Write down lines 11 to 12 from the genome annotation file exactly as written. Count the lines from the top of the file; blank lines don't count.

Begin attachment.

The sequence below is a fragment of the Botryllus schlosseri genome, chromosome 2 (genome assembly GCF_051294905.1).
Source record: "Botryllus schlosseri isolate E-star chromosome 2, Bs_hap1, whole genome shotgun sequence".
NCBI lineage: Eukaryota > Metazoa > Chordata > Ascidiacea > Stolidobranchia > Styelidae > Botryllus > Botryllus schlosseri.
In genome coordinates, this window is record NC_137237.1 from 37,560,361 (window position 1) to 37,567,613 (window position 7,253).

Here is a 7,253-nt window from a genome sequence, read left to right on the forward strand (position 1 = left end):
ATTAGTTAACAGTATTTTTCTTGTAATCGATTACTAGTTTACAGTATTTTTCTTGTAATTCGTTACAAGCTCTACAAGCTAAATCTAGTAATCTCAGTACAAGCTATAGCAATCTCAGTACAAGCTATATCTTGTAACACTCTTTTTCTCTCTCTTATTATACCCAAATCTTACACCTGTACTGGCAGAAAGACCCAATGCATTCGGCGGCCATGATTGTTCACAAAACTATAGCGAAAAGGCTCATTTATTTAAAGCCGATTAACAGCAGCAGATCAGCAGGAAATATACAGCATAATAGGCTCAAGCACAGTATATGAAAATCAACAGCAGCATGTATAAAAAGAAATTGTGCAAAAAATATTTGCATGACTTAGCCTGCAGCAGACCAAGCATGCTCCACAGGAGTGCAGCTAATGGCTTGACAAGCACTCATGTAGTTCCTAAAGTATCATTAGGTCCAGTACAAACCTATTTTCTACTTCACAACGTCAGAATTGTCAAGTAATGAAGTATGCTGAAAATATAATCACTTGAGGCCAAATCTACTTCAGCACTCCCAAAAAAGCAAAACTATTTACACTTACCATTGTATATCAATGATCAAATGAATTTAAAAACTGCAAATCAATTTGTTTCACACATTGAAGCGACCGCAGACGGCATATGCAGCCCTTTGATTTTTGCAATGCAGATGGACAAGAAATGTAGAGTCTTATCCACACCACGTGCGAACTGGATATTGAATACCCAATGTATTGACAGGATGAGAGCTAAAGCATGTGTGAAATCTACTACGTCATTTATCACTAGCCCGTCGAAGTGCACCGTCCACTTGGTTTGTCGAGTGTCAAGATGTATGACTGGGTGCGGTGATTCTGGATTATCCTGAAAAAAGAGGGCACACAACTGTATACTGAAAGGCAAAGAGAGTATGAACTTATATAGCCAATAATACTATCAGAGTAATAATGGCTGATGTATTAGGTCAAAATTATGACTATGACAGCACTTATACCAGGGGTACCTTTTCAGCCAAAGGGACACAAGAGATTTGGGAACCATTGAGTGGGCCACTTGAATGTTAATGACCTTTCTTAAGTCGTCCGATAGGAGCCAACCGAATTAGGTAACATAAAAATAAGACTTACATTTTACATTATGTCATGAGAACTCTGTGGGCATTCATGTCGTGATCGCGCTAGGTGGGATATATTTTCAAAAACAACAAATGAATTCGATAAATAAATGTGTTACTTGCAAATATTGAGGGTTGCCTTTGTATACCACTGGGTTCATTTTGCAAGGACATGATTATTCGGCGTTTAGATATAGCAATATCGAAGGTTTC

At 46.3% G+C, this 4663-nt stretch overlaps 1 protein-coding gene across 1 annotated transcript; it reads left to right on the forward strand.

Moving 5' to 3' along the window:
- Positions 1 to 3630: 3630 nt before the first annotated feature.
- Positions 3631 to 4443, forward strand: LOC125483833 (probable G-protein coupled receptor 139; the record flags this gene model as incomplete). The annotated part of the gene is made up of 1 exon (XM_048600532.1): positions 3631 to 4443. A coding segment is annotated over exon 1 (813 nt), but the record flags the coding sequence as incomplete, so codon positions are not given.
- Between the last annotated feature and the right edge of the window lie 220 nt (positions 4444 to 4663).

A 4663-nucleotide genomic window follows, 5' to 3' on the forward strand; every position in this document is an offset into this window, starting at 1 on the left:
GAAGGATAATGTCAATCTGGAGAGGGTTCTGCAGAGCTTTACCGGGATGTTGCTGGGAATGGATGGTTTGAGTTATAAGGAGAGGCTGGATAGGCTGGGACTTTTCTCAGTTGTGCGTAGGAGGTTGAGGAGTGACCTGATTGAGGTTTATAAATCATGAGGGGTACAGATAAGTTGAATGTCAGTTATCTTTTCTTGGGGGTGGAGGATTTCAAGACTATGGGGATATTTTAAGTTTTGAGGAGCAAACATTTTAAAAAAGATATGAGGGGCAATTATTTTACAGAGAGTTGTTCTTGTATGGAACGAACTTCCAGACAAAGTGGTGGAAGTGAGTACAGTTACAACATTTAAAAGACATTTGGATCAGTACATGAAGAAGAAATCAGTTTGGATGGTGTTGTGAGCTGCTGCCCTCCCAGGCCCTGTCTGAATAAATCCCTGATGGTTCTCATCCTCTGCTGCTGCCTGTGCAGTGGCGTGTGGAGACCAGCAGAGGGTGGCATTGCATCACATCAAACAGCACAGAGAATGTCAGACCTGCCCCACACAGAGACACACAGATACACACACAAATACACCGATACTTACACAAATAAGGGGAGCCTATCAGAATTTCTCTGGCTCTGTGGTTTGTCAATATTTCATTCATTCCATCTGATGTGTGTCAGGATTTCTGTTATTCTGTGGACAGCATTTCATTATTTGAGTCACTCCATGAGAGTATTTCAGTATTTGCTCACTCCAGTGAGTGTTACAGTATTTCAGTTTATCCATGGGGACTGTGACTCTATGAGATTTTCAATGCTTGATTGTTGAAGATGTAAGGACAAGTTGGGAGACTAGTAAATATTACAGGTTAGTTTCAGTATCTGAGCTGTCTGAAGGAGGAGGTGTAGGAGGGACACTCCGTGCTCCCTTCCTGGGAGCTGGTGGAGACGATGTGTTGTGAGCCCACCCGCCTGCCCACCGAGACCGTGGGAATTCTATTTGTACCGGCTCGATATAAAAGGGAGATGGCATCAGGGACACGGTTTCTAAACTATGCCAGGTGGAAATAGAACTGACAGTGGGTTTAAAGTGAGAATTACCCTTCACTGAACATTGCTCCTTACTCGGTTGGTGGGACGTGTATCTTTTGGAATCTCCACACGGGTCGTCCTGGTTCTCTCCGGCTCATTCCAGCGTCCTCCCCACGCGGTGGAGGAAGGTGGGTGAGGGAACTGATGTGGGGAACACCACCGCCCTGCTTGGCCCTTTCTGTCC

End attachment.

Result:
- Between the last annotated feature and the right edge of the window lie 220 nt (positions 4444 to 4663).

A 4663-nucleotide genomic window follows, 5' to 3' on the forward strand; every position in this document is an offset into this window, starting at 1 on the left: